Most people are frightened at the idea of jail because they don’t know what to expect. If you have spent any time in Washington County Jail, your experiences would be welcomed, if it can help another person to deal with it.

    Dress Code

    When incarcerated, all inmates are expected to wear the Washington County Jail uniform. This is normally a jumpsuit or scrubs. Of note to anyone visiting an inmate – you must be properly dressed. Any clothing considered inappropriate will not be permitted.

    How To Send Money to an Inmate

    You will have your own ‘bank account’ while in jail. This money is used to purchase items from the Commissary. Family and friends can deposit money into this account for you, and any money you earn while in prison will also be deposited into your account. Outside money can be paid in to your account via a money order, cash or check. If someone sends a check or money order, make sure that they write your inmate ID on it. The maximum amount you are allowed in your account is $290 per month.

    The procedure to send funds to someone in jail at Washington County Jail changes, so it would be best to check the the Washington County Jail website before you send money to an inmate there.

    Commissary

    The commissary is the jail store. You can purchase a number of things here, such as toiletries, snacks and writing supplies. Bear in mind that you will probably want to use the commissary daily, and any infractions will get that privilege taken away from you.

    Inmate Medications

    If you are on any type of prescription medication, you will be allowed to continue taking it while in jail. When you are first processed, you will be asked what medication you take. You will then be referred to the jail nurse or doctor who will be in charge of monitoring your health and prescribing your medication.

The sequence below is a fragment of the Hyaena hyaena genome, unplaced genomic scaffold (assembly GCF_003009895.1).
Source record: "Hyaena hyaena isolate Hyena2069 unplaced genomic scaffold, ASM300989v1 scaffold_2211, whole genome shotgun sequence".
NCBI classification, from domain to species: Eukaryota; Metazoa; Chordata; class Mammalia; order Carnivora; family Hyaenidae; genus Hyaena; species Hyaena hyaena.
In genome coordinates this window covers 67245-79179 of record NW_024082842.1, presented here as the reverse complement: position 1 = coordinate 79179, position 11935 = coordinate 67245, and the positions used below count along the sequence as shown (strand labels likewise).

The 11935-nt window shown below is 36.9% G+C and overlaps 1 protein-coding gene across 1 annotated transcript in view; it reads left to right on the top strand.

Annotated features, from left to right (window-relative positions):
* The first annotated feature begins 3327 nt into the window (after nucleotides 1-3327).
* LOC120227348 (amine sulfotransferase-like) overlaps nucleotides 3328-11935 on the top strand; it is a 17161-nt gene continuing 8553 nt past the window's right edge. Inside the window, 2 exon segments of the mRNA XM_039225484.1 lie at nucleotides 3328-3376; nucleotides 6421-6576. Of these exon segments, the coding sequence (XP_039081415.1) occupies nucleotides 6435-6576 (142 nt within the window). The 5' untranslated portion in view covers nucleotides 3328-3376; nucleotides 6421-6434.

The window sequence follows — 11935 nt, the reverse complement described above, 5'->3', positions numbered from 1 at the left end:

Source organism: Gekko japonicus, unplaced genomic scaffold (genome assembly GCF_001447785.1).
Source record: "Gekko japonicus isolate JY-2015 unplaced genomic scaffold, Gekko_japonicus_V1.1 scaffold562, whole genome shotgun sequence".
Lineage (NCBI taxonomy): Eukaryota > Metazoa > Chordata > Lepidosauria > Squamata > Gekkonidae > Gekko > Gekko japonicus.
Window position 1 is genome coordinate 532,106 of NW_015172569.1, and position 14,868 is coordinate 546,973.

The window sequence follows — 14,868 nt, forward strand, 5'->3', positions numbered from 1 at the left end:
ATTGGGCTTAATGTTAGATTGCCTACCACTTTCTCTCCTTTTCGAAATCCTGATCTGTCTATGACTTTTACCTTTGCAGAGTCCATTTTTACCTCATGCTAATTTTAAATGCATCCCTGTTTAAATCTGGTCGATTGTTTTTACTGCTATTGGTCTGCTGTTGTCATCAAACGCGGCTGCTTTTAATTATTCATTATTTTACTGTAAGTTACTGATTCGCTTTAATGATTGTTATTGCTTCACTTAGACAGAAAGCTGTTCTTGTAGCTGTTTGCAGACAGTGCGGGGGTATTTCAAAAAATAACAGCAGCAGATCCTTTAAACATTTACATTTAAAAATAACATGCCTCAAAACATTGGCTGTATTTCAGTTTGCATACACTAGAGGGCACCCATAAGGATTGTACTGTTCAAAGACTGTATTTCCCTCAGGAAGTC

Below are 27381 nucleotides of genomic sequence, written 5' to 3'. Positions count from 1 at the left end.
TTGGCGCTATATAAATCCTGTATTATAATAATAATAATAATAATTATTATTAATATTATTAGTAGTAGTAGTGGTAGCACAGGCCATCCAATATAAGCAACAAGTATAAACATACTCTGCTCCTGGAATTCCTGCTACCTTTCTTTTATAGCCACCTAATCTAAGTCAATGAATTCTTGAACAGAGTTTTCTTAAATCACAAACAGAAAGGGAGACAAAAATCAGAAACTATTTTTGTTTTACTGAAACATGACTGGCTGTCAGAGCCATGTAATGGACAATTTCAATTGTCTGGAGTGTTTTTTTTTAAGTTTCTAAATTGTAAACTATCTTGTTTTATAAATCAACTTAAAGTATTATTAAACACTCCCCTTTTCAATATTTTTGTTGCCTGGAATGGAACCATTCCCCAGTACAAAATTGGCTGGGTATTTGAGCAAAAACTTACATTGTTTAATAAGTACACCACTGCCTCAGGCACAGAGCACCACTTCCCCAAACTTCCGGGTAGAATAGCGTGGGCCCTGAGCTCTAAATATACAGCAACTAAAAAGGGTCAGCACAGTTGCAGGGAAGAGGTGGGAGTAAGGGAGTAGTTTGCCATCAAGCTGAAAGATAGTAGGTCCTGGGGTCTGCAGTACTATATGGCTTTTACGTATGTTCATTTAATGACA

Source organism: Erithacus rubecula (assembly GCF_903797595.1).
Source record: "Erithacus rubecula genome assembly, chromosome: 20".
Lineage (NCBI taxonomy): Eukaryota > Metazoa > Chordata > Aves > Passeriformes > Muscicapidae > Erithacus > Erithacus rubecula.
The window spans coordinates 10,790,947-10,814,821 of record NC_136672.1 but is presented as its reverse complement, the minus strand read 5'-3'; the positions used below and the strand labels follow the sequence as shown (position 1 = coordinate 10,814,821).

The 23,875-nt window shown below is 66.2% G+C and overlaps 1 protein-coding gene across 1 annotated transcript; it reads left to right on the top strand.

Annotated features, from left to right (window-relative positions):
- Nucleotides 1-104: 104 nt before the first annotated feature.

Meals

    You will get three meals a day: breakfast, lunch and dinner. As expected, they are very basic, but healthy. A typical breakfast might be cereal, toast, coffee and fruit. Lunch might be spaghetti, salad, bread and milk. Dinner could be chicken casserole, rice, vegetables, dessert and milk. Contrary to popular belief, prison food has greatly improved over the years, and you might find that it’s not much different from what you would eat at home.

    Pods / The Yard

    The jail is designed in a ‘pod’ layout, with self contained housing arranged around an outdoor yard. Each pod has a central control station and a common room, and the inmates take turns in using the yard. The jail is designed this way to keep certain inmates together, and others away from the general population.

    Gangs

    As with life in general, gangs are a part of prison life. Obviously it is best to avoid becoming a part of this environment as it will only lead to trouble. When you first enter prison, you might find yourself being ‘primed’ to join a gang, or worse, you might get their attention in a negative way. The best thing to do is keep your head down and don’t get involved.


    Return To Main Menu

    News and Media

    News

    Photos / Pictures

    Videos


    Return To Main Menu

    Jobs